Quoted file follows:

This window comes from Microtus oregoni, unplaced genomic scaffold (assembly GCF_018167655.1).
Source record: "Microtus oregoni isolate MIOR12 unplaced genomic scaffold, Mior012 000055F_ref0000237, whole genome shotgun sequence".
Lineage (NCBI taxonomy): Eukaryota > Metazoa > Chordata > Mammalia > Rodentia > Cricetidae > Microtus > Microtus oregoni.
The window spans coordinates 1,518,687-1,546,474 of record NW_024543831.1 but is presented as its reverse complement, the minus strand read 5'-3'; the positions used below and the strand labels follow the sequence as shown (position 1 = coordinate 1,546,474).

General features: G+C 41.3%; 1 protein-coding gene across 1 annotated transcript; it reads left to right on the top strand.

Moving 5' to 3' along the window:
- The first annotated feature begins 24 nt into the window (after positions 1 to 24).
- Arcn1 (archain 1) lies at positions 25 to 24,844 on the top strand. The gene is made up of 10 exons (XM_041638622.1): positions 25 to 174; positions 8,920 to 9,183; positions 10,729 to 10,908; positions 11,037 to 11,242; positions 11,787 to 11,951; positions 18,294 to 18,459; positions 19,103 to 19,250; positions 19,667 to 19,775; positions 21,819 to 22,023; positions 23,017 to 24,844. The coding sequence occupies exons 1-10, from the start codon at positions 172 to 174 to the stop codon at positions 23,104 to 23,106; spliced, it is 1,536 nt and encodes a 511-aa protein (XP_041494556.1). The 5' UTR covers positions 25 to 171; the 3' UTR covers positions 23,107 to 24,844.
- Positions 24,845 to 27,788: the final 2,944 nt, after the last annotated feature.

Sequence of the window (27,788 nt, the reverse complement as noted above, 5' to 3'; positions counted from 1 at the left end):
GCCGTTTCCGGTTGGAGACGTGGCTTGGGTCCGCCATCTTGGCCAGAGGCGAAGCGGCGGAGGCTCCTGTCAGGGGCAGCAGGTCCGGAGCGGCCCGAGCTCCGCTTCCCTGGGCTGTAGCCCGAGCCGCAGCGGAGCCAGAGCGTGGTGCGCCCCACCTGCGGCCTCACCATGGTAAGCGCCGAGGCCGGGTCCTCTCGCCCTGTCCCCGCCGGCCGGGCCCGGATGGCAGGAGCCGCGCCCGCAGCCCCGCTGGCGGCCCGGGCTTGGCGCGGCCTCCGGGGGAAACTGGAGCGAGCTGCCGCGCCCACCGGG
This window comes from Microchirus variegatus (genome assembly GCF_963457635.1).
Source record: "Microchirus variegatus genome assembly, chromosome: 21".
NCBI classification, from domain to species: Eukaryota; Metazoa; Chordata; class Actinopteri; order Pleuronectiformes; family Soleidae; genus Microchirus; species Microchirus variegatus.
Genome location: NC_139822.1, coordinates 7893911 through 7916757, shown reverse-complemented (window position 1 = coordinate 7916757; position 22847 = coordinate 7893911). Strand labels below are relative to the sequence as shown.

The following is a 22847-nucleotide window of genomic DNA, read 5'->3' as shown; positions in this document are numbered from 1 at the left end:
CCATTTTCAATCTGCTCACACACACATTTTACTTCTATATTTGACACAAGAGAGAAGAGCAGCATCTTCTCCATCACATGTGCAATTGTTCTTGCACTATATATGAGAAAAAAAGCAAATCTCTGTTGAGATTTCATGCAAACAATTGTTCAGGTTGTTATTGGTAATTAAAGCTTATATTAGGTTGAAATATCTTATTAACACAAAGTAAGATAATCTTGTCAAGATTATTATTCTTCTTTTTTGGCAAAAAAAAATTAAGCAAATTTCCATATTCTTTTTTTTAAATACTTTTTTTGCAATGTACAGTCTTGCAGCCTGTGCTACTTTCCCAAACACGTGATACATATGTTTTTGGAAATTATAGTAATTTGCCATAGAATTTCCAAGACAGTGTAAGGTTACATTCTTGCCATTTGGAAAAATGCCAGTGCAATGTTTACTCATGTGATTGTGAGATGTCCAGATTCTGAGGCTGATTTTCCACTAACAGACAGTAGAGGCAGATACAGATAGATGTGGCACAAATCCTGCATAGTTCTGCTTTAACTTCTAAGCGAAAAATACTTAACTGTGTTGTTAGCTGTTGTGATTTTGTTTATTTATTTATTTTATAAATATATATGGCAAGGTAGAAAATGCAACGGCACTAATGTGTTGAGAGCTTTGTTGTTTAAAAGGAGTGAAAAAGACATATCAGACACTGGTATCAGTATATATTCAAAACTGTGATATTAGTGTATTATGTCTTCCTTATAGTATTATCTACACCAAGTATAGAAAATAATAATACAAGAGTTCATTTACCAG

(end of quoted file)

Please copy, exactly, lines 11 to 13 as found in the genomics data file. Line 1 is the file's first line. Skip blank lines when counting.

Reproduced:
GCCGTTTCCGGTTGGAGACGTGGCTTGGGTCCGCCATCTTGGCCAGAGGCGAAGCGGCGGAGGCTCCTGTCAGGGGCAGCAGGTCCGGAGCGGCCCGAGCTCCGCTTCCCTGGGCTGTAGCCCGAGCCGCAGCGGAGCCAGAGCGTGGTGCGCCCCACCTGCGGCCTCACCATGGTAAGCGCCGAGGCCGGGTCCTCTCGCCCTGTCCCCGCCGGCCGGGCCCGGATGGCAGGAGCCGCGCCCGCAGCCCCGCTGGCGGCCCGGGCTTGGCGCGGCCTCCGGGGGAAACTGGAGCGAGCTGCCGCGCCCACCGGG
This window comes from Microchirus variegatus (genome assembly GCF_963457635.1).
Source record: "Microchirus variegatus genome assembly, chromosome: 21".